Carl Love

## 26508 Reputation

11 years, 186 days
Himself
Wayland, Massachusetts, United States
My name was formerly Carl Devore.

## MaplePrimes Activity

### These are answers submitted by Carl Love

Look closely at your solve command:

slove([a11*x+a12*y+a13*z=b1,a21*x+a22*y+a23*z=b2,a31*x+a32*y+a33*z=b3[,[x,y,z]);

Surely you can figure out what's wrong with it.

In addition to an `evalf/constant/...` procedure, there are a few more details that you should add to a formal symbolic constant's definition to help it work with the type system and the assume/property/is system.

```restart:
`evalf/constant/K`:= ()-> evalf(sqrt(2)*sin(sqrt(17))):
constants,= K;  #Or constants:= constants, K
protect(K);
```

## InertForm:-Display...

I don't have much familiarity with embedded components, but this may do what you want:

InertForm:-Display(
`%*`(seq(`if`(p[2]=1, p[1], p[1]%^p[2]), p= ifactors(2600)[2])),
inert= false
);

Note that I used the command ifactors instead of ifactor.

Let me know if this helps.

## Your 1st example's rank is 2...

An matrix with a column of zeros (such as your first example) cannot possibly have rank n, regardless of the algebraic field used. The rank of both of your example matrices is 2.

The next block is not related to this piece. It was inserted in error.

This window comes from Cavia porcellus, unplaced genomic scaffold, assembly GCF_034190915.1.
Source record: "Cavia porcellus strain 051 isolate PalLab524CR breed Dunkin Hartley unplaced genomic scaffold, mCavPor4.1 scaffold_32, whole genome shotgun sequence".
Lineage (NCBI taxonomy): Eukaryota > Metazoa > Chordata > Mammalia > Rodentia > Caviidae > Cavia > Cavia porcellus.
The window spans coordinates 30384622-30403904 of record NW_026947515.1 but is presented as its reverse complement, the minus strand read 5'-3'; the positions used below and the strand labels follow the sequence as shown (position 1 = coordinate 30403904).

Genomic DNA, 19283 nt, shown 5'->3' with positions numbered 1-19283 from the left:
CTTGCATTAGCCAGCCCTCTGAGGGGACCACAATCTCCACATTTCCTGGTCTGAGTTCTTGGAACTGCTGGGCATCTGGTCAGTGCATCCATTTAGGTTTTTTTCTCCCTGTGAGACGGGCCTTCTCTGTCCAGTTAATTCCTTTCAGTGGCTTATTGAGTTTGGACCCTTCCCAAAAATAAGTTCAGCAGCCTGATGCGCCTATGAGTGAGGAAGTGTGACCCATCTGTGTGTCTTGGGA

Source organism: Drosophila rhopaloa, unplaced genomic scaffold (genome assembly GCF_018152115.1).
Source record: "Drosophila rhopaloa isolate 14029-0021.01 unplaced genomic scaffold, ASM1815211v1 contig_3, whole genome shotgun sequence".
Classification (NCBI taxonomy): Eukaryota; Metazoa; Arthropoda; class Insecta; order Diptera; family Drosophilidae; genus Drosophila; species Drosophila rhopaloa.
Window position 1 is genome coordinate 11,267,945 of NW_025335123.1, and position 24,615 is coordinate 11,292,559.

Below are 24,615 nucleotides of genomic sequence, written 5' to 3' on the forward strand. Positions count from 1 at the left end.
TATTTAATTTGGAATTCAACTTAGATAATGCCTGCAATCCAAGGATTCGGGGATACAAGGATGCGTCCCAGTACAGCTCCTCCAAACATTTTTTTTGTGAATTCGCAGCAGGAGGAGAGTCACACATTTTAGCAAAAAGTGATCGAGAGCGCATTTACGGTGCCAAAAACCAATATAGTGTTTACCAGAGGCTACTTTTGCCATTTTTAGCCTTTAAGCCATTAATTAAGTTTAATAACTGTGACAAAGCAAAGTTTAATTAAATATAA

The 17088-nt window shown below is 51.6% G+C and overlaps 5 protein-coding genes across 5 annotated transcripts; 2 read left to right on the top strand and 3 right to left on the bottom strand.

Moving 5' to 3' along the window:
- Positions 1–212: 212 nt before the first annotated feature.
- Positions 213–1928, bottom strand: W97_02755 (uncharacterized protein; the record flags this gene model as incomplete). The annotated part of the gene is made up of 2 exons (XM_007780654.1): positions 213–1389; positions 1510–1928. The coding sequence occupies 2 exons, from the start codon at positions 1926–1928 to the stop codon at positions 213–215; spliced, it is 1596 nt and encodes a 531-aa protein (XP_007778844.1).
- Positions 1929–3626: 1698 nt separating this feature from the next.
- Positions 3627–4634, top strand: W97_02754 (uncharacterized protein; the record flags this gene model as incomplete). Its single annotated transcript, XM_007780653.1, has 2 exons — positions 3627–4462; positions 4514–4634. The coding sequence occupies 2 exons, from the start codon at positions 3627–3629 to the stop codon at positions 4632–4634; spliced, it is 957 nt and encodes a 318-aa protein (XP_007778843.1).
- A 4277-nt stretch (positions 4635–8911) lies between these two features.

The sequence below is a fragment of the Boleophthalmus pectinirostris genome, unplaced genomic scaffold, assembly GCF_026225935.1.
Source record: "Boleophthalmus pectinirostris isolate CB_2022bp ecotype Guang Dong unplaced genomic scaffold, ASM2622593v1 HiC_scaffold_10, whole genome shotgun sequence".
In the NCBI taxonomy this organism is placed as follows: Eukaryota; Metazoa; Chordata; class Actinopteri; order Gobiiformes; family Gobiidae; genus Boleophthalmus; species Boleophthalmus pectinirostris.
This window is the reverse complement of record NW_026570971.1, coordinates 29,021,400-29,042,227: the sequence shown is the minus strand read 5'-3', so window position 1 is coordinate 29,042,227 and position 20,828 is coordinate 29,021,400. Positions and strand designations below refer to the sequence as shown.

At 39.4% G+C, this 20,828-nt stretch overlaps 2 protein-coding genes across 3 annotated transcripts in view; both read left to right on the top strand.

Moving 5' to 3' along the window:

## Multiple initial condition syntax...

Change [x(0)=1, y(0)=1] to [[x(0)=1, y(0)=1]]. The reason is that DEplot allows you to specify multiple sets of initial conditions in a single plot, so the syntax requires them to be subgrouped.

Also, if you haven't loaded package DEtools with with(DEtools), then change DEplot to DEtools:-DEplot. I strongly prefer this package:-member syntax instead of with when one doesn't need the whole package.

I get this plot

## =~...

You almost had it. As you figured, the fundamental command for this is combinat:-randperm. So, you permute the right sides of the equations, and then match them with the left sides. The matching is most easily done with =~ (the elementwise equation-building operator):

```([f,g,h,i] =~ combinat:-randperm([f||(1..4)]))(x);
[                  x          2         1]
[f(x) = x, g(x) = 3 , h(x) = x , i(x) = -]
[                                       x]

```

## List indexing...

It can be done like this:

alpha:= [15, -5/2, 15/11, -15/16, 5/7]:
p:= 3:  #starting position
beta:= alpha[[seq(p..1, -1), p+1..-1]];

I'm not sure if this'll work in your older Maple. If it doesn't, let me know; there'll certainly be something similar that works.

This is probably obvious: The elements of alpha can be anything; they needn't be numbers, real or otherwise.

## ':-p' < ':-c'...

Use ':-p' < ':-c'. The purpose of the :- is to make it refer to the global variable rather than the parameter. The purpose of the single quotes is to make it ignore any values that may be assigned to the globals. Unevaluation techniques (such as single quotes) usually don't work with procedure parameters, which is why you need to switch to the globals.

## andseq, with...

Suppose that your DataFrame is named DF. To remove all rows for which any cell is undefined, do